What’s important in leadership development
Last year Jeffery Pfeffer challenged those working on the development of leaders to move beyond simple recipes for great leaders because the recipes aren’t working[i]
He says they aren’t working because the list of capabilities required of leaders aren’t real. They focus on an idealised world where, for example, leaders don’t lie and are always authentic.
The pressure on leaders
The need to aim for an unattainable ideal of behaviour, emotional stability and vision may be decreasing leaders’ interest in developing capability as a leader.
And as Pfeffer says, it’s likely that an idealised view of leadership is ignoring what it really takes to lead our organisations today.
What does this mean for the development of leadership capability?
My PhD research examines the practice of leadership development. I’ve also been establishing, facilitating, and designing leadership development programs for more than 20 years and more than 10,000 people (I know it sounds a lot but I’ve developed programs for large organisations, education, health and also for the state public sector system in Queensland Australia). I have also evaluated the impact of leadership development for organisations from the Cape York (Australia) Indigenous Leadership Program to global companies like Nestle Malaysia and Singapore.
There are some fundamentals that I’ve learnt – based on my experience and impact measurement evidence, and also based on leadership development academic research.
Developing real, impactful, leaders
- Leadership can be learnt but it requires time and space and program designs need to provide time for sensemaking, for exploring personal perceptions, practicing change, seeking feedback on behavioural patterns and leadership impact, facilitated by experts in experiential and group learning, and supplemented by other expertise, generally including coaching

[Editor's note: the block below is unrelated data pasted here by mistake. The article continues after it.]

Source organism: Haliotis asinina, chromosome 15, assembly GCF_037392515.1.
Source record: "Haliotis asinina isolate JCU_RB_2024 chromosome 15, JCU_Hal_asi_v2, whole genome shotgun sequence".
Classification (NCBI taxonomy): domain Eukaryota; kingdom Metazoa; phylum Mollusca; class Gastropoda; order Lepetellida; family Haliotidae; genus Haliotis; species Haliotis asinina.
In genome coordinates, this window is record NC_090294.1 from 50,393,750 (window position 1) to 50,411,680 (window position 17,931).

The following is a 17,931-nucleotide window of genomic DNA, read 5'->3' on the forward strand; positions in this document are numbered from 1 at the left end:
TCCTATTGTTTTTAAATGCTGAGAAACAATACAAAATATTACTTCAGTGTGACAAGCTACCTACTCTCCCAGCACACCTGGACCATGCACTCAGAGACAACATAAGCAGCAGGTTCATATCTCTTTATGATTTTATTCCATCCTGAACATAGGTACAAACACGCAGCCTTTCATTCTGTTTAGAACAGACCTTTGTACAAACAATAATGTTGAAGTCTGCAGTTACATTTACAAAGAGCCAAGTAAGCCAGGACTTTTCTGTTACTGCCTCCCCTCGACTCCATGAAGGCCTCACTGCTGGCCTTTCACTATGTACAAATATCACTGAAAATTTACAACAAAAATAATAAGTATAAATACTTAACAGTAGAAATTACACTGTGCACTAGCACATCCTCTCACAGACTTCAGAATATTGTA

- Leadership in context – for leaders to get engaged, development has be crafted to recognise and relate to their organisational context and their lives – this will mean the program is much more likely to be embedded in post-program behaviours
- Development recognises strengths leaders bring. And this is incredibly energizing and different from their experience of many leadership development activities that are focused on gaps or how far they are from the ideal – for more see the work of Kim Cameron, Jane E Dutton and Robert (Bob) E Quinn
- Integrated learning includes exploring leadership through academic models and theories; along with stories of leaders and organisations; active reflection; promoting the practice of new behaviours; receiving feedback that is about them – which together ramps up the impact results
- Learning and unlearning takes time, so programs need to be designed to recognise that leaders take time to build awareness of changes they need/want to make and then to actually undertake the change, modular programs held over time – edutainment it isn’t
- Focus on what can be taken back to work – working with participants to understand how they can take what they have learnt back and embed it in the complexity and chaos of the real world of work. See Nita Cherry’s book on Energising Leadership for some great tips
- Help to understand impact – new changes in behaviour are often subtle and leaders may not notice that they have changed, so providing methods of reflection, for example interviewing them some time after the program has ended, can help them recognise what has changed and celebrate success.
Great leadership development has a flow on effect, it’s not only good for leadership at work but it’s good for life at home – this is one of my ways of informally measuring the impact of a program.
What’s real about this approach is that it focuses on where people are at and provides them with many ways to move to where they want to be, and where they need to be to lead organisations.
I’d been alerted to Jeffery Pfeffer’s book through a presentation by Bob Quinn at the Academy of Management in Anaheim in August and was intrigued to learn more about the leadership industry critiquing the leadership industry.
I’d like to acknowledge the work of my colleague Professor Michael Fischer, whose article on transforming leadership development I found recently, after I’d developed my “list” above. Michael and I work together on the Leadership and Change in Healthcare Program for Melbourne Business School and it’s great working with colleagues who have similar thinking about leadership and its development.